Archive for September, 2020

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It’s hard to see the silver linings when faced with a global pandemic, but there are a few.

As the country gets to grips with the new normal, one of the positive side effects has been the growing popularity of cycling.

According to figures from the Department of Transport, the number of people cycling increased by as much as 300% on some days since lockdown restrictions started lifting.

Cycling boom impacts sales

Since the start of the pandemic, Halfords have reported a significant rise in the sale of bikes as more of us swap four wheels for two.

Prompted largely by the restrictions on using public transport, the company saw it’s cycling sales increase by 71% in August. 

According to Halfords, these ‘favourable market shifts’ are the result of people looking for bus and train alternatives and wanting to get healthy, as well as the government’s Fix Your Bike voucher scheme.

Meanwhile, Evans Cycles – which provided thousands of free bicycle MOTs for key workers throughout the pandemic – has also seen a huge spike in sales. The company is expanding fast, with new stores popping up over the past few months in both Leicester and Newcastle. 

Some of the demand can also be attributed to the government’s Better Health campaign. Designed to reduce obesity and save lives, it encourages people to adopt healthier lifestyle habits, such as cycling to work and getting more exercise.

Staycations boost demand for car services

Halfords has also seen increased demand for its car services – in part because many of us swapped holidays abroad for staycations this summer.

The company’s car retail sales saw a significant boost as individuals invested in bike racks and roof boxes (rather than airline-approved cabin bags) in preparation for holidays in the UK.

Halfords also reported a 30% rise in the number of services it carried out on cars, after many vehicles were left relatively unused during April and May.

In the early days of lockdown, sales at Halfords autocentres were down by a fifth. However, trade has since bounced back by 54.7% in July and 65.2% in August. Total sales in the company’s autocentres are also up by 30.2% this year to date.

As a result, Halfords expects its half-year profits to be between £35 and £40 million, up from £27.5 million last year.

Communication makes anything possible

The company is now preparing for the winter months – not generally a time when we see a high demand for cycling products and prep for staycations. However, with creative and imaginative marketing campaigns, we know the company can continue to make an impact and maintain sales.

If you’d like to find out more about how Delta Group can help your business harness visual communications and technology to boost sales email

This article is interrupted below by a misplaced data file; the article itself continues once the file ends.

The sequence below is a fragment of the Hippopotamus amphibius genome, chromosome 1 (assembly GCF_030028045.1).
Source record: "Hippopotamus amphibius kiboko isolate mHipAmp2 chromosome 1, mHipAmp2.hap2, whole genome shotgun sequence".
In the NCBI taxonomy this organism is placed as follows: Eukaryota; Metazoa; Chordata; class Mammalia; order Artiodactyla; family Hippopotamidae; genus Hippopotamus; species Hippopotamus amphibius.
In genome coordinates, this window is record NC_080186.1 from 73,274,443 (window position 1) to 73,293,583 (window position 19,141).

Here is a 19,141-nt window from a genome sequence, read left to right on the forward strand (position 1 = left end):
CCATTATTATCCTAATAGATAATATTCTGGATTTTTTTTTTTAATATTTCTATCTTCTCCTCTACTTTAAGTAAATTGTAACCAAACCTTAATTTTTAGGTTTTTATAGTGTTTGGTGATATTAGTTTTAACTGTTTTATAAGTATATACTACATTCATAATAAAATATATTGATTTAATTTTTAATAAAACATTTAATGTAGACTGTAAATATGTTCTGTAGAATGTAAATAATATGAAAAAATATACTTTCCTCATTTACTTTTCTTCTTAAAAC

There’s no denying the impact the pandemic has had on the high street. Now that brick-and-mortar stores are back open for businesses, big-name retailers are realising that innovation is key to survival and are totally rethinking the way they operate. 

The rebirth of the high street? 

Despite what the naysayers have proclaimed in the past, the high street is certainly not dead. It still retains life, with British Retail Consortium chief executive, Helen Dickinson OBE, telling Which? that she’s hopeful of its future.

Dickinson commented: “Retail is one of the most innovative and vibrant industries, and it is adapting to changing consumer behaviours and new technologies.

“Consumers are increasingly looking for experiences, leisure and services to complement traditional retail, and it is great to see so many retailers rising up to this challenge.”

Which? examines the tactics some of Britain’s best-loved retailers are using to survive and thrive in this ‘new era’. 

M&S – new formats and farming units 

One way M&S is thinking outside the box is by launching a ‘new format’ store in Nottingham. The idea is that it seamlessly integrates with the retailer’s checkout-free payment app, not dissimilar to those that supermarkets have been promoting during lockdown. The store will also offer free Wi-Fi along with a rapid click-and-collect service. 

But that’s not all; M&S has also revealed a partnership with urban farming platform Infarm, which will give Londoners the chance to purchase some of the freshest herbs around. There are currently farming units in seven stores, which offer a climate-controlled environment that supports growth of the herbs. 

John Lewis – moves in a different direction 

John Lewis’ CEO Sharon White recently announced a major strategic review of the company. While there was some focus on enhancing the shopping experience, the more innovative part was the identification of new services for the retailer to explore.